Rafa Nadal at centre of massive update amid concerns around French Open

The 14-time French Open champion hasn't played tennis since January.

Toni Nadal and Rafa Nadal embrace and Nadal reacts during a press conference.
Toni Nadal (pictured left) has claimed Rafa Nadal (pictured right) isn't far off from making a comeback ahead of the French Open. (Getty Images)

Rafa Nadal's uncle Toni has given a promising update on the 22-time grand slam champion's recovery ahead of the nervous wait on whether he will play Roland Garros. Nadal left the tennis world speechless after announcing he would miss the Madrid Open having not recovered from his hip flexor injury that he suffered during the Australian Open.

While Nadal was expected to be back on the court after 6-8 weeks following his Melbourne Park exit, the 36-year-old withdrew from both Monte Carlo and Barcelona in worrying signs. He then made an announcement that his rehabilitation hasn't gone as expected and he wouldn't take part in the Madrid Open.

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This sparked speculation that Nadal wouldn't be fit in time for the French Open, which he has won a record 14 times. Aussie tennis great Todd Woodbridge even speculated that Nadal wouldn't risk his remarkable record on the Paris clay if he didn't think he could win.

However, in promising news, Nadal's long-time coach - Toni - claimed the Spaniard was nearing a return as his training schedule appears to be stepping up. "Rafael is recovering, I think he is not long before he can compete again, but in this tournament (the Madrid Open) he could not be here," Toni told RTVE Madrid.

“This is one of the tournaments that he is the most excited to play but we will have to wait for another year. Obviously he is not going to arrive at Roland-Garros with good preparation, we do not have to fool ourselves.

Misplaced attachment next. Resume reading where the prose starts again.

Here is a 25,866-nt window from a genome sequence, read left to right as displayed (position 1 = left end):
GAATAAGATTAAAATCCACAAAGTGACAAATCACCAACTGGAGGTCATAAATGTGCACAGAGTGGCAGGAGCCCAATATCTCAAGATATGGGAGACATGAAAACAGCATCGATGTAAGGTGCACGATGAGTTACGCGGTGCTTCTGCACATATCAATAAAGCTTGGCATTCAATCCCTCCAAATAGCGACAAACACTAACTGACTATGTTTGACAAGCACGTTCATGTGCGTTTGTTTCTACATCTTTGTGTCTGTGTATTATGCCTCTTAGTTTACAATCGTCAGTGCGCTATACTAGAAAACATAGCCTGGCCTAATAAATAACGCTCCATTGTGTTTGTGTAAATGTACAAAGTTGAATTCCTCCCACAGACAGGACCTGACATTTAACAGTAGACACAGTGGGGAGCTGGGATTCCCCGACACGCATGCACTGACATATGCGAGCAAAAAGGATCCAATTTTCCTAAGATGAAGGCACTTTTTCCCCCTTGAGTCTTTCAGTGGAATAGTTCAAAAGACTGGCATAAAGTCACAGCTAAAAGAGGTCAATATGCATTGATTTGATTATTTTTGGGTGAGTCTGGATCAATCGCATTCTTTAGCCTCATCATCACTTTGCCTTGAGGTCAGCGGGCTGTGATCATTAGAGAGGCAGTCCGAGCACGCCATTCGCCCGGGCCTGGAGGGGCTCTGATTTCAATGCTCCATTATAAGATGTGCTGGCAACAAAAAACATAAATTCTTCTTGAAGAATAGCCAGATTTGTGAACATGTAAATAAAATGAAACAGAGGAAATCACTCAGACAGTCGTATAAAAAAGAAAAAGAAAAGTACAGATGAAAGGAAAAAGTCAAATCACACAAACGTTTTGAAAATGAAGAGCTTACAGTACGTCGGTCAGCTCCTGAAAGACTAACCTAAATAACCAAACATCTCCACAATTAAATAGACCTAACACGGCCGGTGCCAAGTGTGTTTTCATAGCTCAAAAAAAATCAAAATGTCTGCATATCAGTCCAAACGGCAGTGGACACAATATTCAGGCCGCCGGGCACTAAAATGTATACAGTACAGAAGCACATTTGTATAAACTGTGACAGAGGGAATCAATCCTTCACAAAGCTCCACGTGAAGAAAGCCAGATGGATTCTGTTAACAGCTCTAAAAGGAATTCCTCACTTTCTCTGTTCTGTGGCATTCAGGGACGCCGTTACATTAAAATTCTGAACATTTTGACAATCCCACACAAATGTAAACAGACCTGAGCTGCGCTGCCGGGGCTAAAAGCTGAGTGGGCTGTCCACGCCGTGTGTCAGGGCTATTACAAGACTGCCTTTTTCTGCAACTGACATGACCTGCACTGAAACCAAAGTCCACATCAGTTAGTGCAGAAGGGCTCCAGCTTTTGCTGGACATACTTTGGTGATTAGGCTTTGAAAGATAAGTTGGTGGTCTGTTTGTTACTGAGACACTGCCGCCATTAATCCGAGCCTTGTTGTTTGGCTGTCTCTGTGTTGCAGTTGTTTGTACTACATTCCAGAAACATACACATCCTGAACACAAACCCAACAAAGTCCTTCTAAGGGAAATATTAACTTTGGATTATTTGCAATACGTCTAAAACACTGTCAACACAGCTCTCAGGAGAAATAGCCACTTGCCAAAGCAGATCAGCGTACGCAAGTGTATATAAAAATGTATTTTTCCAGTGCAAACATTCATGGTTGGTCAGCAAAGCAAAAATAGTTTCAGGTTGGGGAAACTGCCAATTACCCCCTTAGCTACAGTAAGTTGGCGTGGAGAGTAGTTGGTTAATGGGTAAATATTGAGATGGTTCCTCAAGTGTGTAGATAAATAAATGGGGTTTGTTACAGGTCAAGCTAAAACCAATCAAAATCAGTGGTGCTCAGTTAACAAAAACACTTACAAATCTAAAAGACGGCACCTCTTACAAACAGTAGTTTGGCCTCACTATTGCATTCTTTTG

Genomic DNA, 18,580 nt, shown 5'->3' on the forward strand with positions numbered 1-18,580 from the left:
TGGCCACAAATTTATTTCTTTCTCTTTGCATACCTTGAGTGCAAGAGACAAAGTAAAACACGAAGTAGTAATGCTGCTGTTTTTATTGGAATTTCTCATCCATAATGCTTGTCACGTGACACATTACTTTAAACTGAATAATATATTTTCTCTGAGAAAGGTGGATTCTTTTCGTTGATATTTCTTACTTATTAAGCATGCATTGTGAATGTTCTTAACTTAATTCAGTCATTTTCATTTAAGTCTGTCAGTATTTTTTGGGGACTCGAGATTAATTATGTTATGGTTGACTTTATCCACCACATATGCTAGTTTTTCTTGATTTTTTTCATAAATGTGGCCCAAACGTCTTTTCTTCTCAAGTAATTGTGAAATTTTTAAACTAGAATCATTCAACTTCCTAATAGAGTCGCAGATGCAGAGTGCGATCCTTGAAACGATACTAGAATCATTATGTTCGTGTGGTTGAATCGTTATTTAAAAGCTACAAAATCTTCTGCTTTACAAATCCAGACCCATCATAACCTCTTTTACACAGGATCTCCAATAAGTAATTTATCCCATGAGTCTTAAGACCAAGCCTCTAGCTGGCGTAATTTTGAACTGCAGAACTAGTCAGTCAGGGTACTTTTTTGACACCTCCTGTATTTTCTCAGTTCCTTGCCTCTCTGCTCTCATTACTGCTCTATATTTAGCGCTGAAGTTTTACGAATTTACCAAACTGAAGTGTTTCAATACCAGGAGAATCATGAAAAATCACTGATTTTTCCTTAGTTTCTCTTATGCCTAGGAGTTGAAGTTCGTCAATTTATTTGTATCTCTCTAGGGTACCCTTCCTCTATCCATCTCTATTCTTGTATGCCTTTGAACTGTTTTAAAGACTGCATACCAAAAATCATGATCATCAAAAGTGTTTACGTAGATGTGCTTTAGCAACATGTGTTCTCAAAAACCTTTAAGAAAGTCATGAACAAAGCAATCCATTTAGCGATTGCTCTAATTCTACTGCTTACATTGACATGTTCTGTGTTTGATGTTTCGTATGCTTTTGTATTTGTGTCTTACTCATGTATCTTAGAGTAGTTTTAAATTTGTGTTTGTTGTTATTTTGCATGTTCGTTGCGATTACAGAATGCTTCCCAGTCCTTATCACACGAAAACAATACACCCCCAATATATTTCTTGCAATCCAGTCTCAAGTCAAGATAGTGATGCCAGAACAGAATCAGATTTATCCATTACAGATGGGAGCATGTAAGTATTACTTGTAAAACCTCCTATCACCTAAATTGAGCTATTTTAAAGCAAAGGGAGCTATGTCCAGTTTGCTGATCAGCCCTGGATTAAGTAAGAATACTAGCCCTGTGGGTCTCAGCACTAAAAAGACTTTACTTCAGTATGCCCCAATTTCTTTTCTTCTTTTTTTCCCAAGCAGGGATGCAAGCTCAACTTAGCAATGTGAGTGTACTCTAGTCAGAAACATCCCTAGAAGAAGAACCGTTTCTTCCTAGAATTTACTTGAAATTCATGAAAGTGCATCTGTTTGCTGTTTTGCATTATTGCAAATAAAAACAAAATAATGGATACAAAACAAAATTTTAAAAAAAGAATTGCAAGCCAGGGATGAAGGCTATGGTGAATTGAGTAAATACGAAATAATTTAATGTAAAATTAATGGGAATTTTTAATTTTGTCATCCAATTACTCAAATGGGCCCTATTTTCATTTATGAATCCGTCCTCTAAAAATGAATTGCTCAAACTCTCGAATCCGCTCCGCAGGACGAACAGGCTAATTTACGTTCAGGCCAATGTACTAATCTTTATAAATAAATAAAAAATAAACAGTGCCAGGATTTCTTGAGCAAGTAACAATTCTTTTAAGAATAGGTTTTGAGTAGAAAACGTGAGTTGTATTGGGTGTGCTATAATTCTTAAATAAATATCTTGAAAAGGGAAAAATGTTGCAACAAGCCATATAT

“Since January 10 he hasn’t played matches and he hasn’t competed for a long time. Before Australia he didn’t play many matches either, but Nadal picks up speed right away and in a grand slam it depends a lot on the draw."

Toni said if Nadal can make it to the second week of Roland Garros then momentum on his most prized surface would make him favourite. Nadal will have one more tournament, the Italian Open in Rome, to play some matches before he hopefully takes to the court in Paris.

Rafael Nadal waves to the Australian Open crowd.
Rafael Nadal (pictured) could be close to a comeback, according to his uncle Toni. (Photo by Bai Xuefei/Xinhua via Getty Images) (Xinhua News Agency via Getty Images)

To accompany Toni's message, Nadal posted a photo on Tuesday of himself back on the court at his academy. It appears the 14-time Roland Garros champion is stepping up his performance in an attempt to become the first male player to reach 23 grand slam titles.

Nadal is also not the only star sitting on 22 grand glams struggling with injury. Novak Djokovic recently withdrew from the Madrid Open as well.

Djokovic has been battling an elbow injury, which has seen him eliminated from both Monte Carlo and Srpska Open in the early rounds. It marks the first time since 2002 that neither Nadal, Djokovic or Roger Federer will play the Madrid Open.

Rafa Nadal's worrying message ahead of French Open

Last week, Nadal left fans in shock after he took to social media and admitted that his recovery hadn't gone to plan. "For the moment I've missed Monte Carlo and Barcelona. And unfortunately I won't be able to be in Madrid either," Nadal said on Instagram. "The injury still hasn't healed."

"In principle it was supposed to be a recovery period of six to eight weeks and now we're around 14," Nadal added. "The reality is that the situation is not what we would have hoped for. All medical indications have been followed, but the healing has not gone as they told us initially and we find ourselves in a difficult situation."

Nadal now has two weeks till the Italian Open, which starts on May 8, marking his last chance for a competitive hit out before Roland Garros.

The top grand slam winners in the Open Era of tennis (since 1968).
The top grand slam winners in the Open Era of tennis (since 1968). (Photo by Mahmut Resul Karaca/Anadolu Agency via Getty Images) (Anadolu Agency via Getty Images)

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